Ed recalls a time in 2013 where Disney and Pixar found themselves experiencing a period of rapid internal growth following the worldwide box-office successes of Frozen and Monsters University. Seasoned employees that had been with the company from the beginning and new hires were now thrown into the same teams. And for many new members, they were hesitant to challenge the established hierarchy of rules and processes. However, this type of thinking can be detrimental to a company.
To change this behavior, Pixar implemented what Ed called “Notes Day” – a day in which the company stops its operations, and the entire staff spends the day together giving each other feedback about the company. The key to an exercise like this is to allow employees to talk with candor about what they feel needs to be improved upon. Not only does this enable departments to listen to and understand the struggles of other teams, but these open discussions can raise awareness within the wider organization and help employees grow closer.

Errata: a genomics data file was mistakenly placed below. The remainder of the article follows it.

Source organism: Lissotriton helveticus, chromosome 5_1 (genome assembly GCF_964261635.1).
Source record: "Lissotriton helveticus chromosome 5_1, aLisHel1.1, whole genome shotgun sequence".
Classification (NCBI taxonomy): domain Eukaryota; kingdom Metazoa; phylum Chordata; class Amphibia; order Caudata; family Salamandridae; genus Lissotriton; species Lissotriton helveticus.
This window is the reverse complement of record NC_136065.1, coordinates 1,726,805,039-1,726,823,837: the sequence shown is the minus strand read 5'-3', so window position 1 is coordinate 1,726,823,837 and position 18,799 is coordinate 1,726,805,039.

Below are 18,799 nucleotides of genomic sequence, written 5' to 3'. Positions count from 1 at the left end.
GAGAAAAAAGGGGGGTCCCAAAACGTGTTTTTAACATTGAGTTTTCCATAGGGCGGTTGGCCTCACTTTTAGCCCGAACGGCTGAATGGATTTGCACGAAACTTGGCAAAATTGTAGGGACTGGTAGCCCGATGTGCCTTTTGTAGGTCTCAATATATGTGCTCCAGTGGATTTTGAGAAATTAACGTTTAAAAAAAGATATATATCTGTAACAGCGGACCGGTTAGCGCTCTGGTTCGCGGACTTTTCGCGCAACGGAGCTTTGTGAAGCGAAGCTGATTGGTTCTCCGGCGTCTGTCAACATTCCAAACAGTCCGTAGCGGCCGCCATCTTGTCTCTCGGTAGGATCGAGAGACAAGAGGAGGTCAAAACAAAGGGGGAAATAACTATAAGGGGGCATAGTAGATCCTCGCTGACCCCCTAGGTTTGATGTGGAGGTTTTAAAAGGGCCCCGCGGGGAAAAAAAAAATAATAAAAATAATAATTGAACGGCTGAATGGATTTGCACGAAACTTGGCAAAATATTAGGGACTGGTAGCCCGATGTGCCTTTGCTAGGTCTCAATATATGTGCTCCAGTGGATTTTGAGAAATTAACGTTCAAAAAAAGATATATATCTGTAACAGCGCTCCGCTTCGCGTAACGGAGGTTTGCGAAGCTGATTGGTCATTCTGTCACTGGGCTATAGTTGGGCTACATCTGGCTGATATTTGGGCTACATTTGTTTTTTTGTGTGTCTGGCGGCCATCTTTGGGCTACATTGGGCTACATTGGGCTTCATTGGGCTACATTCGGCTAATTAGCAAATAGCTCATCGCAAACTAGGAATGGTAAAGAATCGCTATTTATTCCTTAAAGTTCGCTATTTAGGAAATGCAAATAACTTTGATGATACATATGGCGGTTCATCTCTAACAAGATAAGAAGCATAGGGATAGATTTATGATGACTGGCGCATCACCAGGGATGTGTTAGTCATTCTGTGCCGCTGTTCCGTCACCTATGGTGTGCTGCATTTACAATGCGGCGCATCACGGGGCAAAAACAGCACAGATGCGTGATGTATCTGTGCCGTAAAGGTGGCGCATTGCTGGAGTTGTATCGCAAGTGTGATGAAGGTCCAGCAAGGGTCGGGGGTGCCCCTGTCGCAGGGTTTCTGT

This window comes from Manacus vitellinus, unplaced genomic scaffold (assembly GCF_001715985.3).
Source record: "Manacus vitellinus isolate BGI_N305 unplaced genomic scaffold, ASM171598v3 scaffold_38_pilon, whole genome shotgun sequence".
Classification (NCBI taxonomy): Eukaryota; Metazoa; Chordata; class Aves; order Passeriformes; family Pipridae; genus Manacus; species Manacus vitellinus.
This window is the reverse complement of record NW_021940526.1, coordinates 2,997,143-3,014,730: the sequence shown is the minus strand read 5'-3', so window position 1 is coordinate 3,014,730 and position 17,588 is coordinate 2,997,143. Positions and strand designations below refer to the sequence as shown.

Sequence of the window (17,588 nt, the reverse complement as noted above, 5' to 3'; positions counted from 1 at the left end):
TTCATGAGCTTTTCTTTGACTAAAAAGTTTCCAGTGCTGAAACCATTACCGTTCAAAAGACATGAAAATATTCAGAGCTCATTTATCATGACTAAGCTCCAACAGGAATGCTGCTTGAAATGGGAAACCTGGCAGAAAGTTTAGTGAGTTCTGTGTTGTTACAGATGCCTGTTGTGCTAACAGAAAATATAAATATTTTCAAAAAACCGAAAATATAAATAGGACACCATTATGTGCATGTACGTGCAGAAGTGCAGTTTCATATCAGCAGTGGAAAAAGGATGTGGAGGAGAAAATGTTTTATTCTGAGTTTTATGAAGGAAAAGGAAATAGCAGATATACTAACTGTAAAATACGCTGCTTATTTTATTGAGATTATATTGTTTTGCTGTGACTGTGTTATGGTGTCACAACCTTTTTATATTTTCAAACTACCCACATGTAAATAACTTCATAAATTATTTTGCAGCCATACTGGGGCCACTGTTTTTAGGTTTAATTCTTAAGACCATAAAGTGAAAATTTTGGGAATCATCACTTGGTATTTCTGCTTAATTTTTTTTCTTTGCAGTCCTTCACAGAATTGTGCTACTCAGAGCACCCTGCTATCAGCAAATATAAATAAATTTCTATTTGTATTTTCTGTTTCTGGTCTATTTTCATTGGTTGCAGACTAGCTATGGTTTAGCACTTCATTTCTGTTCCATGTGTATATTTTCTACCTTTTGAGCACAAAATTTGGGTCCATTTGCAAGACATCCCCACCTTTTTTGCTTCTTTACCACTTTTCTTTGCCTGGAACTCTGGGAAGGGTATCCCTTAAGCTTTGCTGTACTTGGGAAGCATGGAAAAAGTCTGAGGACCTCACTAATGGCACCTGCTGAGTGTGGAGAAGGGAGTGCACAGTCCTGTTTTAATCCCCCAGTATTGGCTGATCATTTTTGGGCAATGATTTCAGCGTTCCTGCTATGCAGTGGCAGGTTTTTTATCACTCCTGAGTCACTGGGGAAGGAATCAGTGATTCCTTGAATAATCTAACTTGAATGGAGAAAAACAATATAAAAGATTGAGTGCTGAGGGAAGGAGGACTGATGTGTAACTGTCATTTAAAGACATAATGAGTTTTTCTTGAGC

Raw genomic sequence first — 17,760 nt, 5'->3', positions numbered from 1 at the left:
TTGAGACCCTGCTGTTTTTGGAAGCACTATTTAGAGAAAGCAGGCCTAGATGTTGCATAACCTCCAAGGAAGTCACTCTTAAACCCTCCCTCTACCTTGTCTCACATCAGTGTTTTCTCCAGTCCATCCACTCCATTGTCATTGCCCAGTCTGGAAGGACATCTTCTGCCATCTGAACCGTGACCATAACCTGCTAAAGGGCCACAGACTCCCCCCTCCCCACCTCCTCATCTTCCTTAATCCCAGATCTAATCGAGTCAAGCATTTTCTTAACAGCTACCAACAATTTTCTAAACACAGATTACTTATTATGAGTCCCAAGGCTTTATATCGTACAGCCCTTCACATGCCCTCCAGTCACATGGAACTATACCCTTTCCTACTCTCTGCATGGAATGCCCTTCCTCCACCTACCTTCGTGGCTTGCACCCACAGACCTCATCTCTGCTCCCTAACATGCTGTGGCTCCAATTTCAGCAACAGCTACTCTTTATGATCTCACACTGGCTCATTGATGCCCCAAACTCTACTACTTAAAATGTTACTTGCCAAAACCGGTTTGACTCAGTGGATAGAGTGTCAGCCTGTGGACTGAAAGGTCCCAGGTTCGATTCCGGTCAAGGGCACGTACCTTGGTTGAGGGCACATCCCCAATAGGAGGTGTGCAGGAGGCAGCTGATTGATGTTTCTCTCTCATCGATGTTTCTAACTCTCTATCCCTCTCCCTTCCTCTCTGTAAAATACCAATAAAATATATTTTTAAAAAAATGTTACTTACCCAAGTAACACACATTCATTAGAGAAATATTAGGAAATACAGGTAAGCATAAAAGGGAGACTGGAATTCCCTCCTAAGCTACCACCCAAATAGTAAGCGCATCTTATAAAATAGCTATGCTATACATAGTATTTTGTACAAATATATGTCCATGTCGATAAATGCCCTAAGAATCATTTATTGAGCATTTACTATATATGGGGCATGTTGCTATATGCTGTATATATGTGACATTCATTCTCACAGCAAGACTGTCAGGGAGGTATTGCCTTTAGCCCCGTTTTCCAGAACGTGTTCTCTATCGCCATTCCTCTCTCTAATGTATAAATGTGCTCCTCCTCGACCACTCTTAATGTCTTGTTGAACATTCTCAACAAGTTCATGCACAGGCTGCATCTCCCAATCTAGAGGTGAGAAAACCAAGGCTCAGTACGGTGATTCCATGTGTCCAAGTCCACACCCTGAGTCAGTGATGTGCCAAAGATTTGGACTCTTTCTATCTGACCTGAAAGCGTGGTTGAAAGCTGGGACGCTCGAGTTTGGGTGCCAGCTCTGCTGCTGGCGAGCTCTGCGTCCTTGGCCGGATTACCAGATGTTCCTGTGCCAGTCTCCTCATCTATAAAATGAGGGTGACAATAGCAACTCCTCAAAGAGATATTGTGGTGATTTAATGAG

Implementing a “Notes Day” within your own teams can help establish the mindset that everyone is equal and able to share their ideas freely without fear of judgment or repercussions. And more importantly, foster one’s creativity.
The idea of what failure is changes throughout one’s life. As a child, failure may come in the form of falling off a bike or not doing well on a math exam (like I said earlier, we all chose PR for one reason or another 😉). For an adult, failure can be more daunting as the consequences of our actions tend to have higher stakes. For us as public relations professionals, failure can include not winning a new business proposal, failing to reach KPIs, or losing a client. Whatever the result, failure is never a good feeling, but rather an important one.